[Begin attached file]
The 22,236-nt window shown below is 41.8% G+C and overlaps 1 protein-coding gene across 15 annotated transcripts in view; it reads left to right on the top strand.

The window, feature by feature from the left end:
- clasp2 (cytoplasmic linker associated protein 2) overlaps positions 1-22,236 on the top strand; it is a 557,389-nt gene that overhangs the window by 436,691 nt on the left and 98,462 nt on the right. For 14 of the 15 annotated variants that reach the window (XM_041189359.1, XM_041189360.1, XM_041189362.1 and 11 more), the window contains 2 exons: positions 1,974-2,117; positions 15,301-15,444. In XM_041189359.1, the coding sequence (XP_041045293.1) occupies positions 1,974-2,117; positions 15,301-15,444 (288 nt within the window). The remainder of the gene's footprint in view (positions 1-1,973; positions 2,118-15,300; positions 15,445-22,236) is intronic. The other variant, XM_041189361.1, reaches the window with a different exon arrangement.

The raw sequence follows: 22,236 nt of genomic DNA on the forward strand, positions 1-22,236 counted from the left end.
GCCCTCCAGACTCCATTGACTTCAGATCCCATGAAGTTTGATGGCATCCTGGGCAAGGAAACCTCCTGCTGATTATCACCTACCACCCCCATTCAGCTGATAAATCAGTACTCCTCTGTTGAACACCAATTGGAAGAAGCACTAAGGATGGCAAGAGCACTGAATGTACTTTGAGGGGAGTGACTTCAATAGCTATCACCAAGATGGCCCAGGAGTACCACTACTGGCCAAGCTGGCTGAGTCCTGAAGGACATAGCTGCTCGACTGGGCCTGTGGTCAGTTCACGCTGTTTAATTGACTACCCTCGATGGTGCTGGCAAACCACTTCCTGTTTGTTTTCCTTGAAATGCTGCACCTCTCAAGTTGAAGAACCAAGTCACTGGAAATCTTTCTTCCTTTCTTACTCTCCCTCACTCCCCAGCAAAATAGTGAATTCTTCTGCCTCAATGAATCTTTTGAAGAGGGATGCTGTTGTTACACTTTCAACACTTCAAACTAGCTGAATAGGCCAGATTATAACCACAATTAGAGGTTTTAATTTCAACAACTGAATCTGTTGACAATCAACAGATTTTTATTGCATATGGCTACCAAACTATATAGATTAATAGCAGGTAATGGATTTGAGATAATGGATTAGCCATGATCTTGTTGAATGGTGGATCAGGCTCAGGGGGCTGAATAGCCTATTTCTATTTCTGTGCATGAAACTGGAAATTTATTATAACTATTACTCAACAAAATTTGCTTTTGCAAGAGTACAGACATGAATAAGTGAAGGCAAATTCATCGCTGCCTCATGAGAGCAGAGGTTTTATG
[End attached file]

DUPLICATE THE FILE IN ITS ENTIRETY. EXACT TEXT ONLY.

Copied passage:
The 22,236-nt window shown below is 41.8% G+C and overlaps 1 protein-coding gene across 15 annotated transcripts in view; it reads left to right on the top strand.

The window, feature by feature from the left end:
- clasp2 (cytoplasmic linker associated protein 2) overlaps positions 1-22,236 on the top strand; it is a 557,389-nt gene that overhangs the window by 436,691 nt on the left and 98,462 nt on the right. For 14 of the 15 annotated variants that reach the window (XM_041189359.1, XM_041189360.1, XM_041189362.1 and 11 more), the window contains 2 exons: positions 1,974-2,117; positions 15,301-15,444. In XM_041189359.1, the coding sequence (XP_041045293.1) occupies positions 1,974-2,117; positions 15,301-15,444 (288 nt within the window). The remainder of the gene's footprint in view (positions 1-1,973; positions 2,118-15,300; positions 15,445-22,236) is intronic. The other variant, XM_041189361.1, reaches the window with a different exon arrangement.

The raw sequence follows: 22,236 nt of genomic DNA on the forward strand, positions 1-22,236 counted from the left end.
GCCCTCCAGACTCCATTGACTTCAGATCCCATGAAGTTTGATGGCATCCTGGGCAAGGAAACCTCCTGCTGATTATCACCTACCACCCCCATTCAGCTGATAAATCAGTACTCCTCTGTTGAACACCAATTGGAAGAAGCACTAAGGATGGCAAGAGCACTGAATGTACTTTGAGGGGAGTGACTTCAATAGCTATCACCAAGATGGCCCAGGAGTACCACTACTGGCCAAGCTGGCTGAGTCCTGAAGGACATAGCTGCTCGACTGGGCCTGTGGTCAGTTCACGCTGTTTAATTGACTACCCTCGATGGTGCTGGCAAACCACTTCCTGTTTGTTTTCCTTGAAATGCTGCACCTCTCAAGTTGAAGAACCAAGTCACTGGAAATCTTTCTTCCTTTCTTACTCTCCCTCACTCCCCAGCAAAATAGTGAATTCTTCTGCCTCAATGAATCTTTTGAAGAGGGATGCTGTTGTTACACTTTCAACACTTCAAACTAGCTGAATAGGCCAGATTATAACCACAATTAGAGGTTTTAATTTCAACAACTGAATCTGTTGACAATCAACAGATTTTTATTGCATATGGCTACCAAACTATATAGATTAATAGCAGGTAATGGATTTGAGATAATGGATTAGCCATGATCTTGTTGAATGGTGGATCAGGCTCAGGGGGCTGAATAGCCTATTTCTATTTCTGTGCATGAAACTGGAAATTTATTATAACTATTACTCAACAAAATTTGCTTTTGCAAGAGTACAGACATGAATAAGTGAAGGCAAATTCATCGCTGCCTCATGAGAGCAGAGGTTTTATG